NEW YORK--(BUSINESS WIRE)--While the Federal Reserve will most likely raise rates gradually beginning around midyear, faster increases and a corresponding shock to the economy would likely leave most US structured finance ratings untouched. However, it could slow the refinancings that will be crucial to the CMBS market and could hurt some RMBS deals that include legacy adjustable rate mortgages, Fitch Ratings says.
Fitch created a shock scenario to help understand how faster rate increases and a decline in the US economy would impact the structured finance market. We expect the Fed's actual average policy rate for 2016 to be 1.6%. In the shock scenario, we assumed inflation would rise to 4.5% and force the Fed to raise its annual target to 4% in 2016. We also assumed 0% real US GDP growth, unemployment rising steadily to 7% and the yield on 10-year Treasuries reaching 5.5% in 2016.
Most ratings would be stable under this scenario. In our view, the Great Recession has already tested most legacy transactions and those ratings have already been adjusted. And, the economic shock waves in the scenario could be partially offset by the decline in crude oil, if prices remain at or near their current levels through 2016. The generally negative impact on the still-challenged housing market could raise consumer debt costs and slow spending activity. However, lower gas prices and heating oil costs could also make it easier for consumers to make debt service payments.
Some CMBS and RMBS subsectors, however, could be impacted directly and indirectly under this scenario.
The CMBS market would see the greatest impact, in part due to the maturity wall that would coincide with the scenario's most significant disruption. Approximately $177 billion of multiborrower, fixed-rate transactions are scheduled to mature from 2015 to 2018. The weighted average coupon for those loans is about 5.7%. As rates increase, potential loan proceeds would generally decrease. Demands for more equity would be unlikely to be met as many of the loans maturing in the next several years are already over-leveraged.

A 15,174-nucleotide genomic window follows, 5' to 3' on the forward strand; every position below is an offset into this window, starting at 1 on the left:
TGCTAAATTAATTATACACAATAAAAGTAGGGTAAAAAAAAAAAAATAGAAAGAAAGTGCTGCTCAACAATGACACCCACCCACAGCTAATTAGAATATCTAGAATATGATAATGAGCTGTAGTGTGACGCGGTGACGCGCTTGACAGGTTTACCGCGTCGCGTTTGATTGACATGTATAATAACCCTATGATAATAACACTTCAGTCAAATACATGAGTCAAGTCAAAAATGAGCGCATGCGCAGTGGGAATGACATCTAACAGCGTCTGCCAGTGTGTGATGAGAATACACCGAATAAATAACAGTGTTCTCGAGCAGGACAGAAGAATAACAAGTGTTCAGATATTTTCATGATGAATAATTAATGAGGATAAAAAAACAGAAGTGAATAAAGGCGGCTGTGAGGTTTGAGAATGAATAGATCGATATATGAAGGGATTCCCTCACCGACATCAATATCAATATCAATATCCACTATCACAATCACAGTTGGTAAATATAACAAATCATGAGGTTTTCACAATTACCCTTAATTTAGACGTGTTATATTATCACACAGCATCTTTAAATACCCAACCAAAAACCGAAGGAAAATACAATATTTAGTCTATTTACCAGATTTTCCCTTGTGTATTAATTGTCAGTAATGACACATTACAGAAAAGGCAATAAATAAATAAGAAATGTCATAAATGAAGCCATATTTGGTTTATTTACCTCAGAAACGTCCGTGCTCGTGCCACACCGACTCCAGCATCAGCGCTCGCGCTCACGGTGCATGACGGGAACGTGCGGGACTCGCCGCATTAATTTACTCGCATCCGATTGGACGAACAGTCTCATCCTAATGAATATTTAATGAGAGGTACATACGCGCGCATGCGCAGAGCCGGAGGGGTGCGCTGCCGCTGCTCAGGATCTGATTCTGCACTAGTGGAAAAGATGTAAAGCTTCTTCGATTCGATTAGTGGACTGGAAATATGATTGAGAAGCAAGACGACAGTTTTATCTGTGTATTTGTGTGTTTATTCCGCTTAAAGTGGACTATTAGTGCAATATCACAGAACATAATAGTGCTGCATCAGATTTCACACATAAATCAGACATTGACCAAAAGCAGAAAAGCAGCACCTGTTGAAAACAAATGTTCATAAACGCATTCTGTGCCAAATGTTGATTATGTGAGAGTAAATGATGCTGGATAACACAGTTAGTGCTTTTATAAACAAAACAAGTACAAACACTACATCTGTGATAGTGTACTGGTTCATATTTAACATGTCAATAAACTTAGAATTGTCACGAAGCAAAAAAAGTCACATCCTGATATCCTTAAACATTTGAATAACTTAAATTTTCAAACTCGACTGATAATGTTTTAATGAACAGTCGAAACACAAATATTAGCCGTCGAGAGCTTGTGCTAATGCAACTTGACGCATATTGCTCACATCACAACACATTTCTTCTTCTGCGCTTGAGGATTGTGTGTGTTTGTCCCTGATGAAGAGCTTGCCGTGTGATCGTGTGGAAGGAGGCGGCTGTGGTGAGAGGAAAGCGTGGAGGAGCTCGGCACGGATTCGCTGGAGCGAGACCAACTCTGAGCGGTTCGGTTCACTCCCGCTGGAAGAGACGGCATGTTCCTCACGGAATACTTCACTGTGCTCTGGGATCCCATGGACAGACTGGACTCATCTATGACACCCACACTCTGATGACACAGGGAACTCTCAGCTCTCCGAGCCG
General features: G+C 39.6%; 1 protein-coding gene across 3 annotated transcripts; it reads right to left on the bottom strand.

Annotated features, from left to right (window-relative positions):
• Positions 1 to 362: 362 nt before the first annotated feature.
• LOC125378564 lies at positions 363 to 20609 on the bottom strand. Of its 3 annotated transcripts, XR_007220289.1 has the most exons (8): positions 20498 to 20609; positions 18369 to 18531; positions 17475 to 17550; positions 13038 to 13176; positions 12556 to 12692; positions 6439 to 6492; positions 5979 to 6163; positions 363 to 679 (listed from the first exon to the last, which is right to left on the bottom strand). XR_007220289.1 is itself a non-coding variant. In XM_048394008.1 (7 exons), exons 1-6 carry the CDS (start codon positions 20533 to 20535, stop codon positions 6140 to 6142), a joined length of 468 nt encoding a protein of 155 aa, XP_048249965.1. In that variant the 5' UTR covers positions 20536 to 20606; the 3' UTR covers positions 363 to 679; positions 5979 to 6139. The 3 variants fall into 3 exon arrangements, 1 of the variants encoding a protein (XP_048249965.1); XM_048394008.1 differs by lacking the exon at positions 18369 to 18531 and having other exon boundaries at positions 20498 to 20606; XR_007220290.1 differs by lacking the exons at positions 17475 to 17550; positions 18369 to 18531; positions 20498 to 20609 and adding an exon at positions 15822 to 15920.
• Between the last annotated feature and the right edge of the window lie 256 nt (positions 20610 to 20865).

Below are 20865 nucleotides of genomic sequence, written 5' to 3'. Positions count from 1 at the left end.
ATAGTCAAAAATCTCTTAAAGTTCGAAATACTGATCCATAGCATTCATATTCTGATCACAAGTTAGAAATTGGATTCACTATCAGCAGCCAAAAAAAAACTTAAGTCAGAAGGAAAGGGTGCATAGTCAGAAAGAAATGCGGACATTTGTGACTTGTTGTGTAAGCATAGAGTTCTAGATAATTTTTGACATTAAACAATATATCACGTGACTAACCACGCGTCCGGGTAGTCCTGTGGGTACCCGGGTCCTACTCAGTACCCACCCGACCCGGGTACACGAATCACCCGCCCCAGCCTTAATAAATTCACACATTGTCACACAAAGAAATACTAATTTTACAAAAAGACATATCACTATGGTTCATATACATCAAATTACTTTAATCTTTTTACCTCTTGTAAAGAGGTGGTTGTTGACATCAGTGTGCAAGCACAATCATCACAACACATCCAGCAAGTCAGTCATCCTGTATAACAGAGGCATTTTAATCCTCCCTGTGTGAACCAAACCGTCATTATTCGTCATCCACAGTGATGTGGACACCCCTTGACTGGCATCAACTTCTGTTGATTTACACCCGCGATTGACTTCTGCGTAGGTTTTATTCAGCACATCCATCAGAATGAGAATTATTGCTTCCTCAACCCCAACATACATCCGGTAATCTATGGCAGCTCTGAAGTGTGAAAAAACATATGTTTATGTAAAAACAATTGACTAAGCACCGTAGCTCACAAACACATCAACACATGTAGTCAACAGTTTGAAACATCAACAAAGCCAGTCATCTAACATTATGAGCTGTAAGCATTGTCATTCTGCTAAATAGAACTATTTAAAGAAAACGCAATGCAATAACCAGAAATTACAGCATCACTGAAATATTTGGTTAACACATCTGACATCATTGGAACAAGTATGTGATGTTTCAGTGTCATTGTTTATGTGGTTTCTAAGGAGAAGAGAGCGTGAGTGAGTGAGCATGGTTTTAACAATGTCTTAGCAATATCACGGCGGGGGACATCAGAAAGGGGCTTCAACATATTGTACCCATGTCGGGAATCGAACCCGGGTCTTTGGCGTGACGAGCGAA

RMBS transactions issued prior to 2010 would also be at risk in the scenario. Pools with relatively high numbers of adjustable-rate mortgages would be particularly exposed to higher payments. A rise in rates and an economic slowdown would also likely affect home prices, adding negative pressure on legacy borrowers with little or no home equity. Fitch would expect borrowers in transactions issued since 2010 to be able to absorb the changes in this scenario without a significant increase in ratings risk due to strong home equity positions and large liquid reserves.
The impact on ABS would likely be small. The impact on autos and student loan ABS performance would be minimal. Certain credit card ABS metrics would see some variations that would not be likely to change ratings. The knock-on effect from other macro-economic stresses such as rising unemployment and other labor market strains could have a more significant impact on ABS performance variables across the board. However, we would expect ABS ratings volatility under the scenario to be relatively low, similar to its performance during the Great Recession.
For more information, see Fitch's new report: "U.S. Structured Finance Interest Rate Shock Implications" available at the above link or on www.fitchratings.com.
Additional information is available on www.fitchratings.com.
The above article originally appeared as a post on the Fitch Wire credit market commentary page. The original article, which may include hyperlinks to companies and current ratings, can be accessed at www.fitchratings.com. All opinions expressed are those of Fitch Ratings.
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US Structured Finance Interest Rate Shock Implications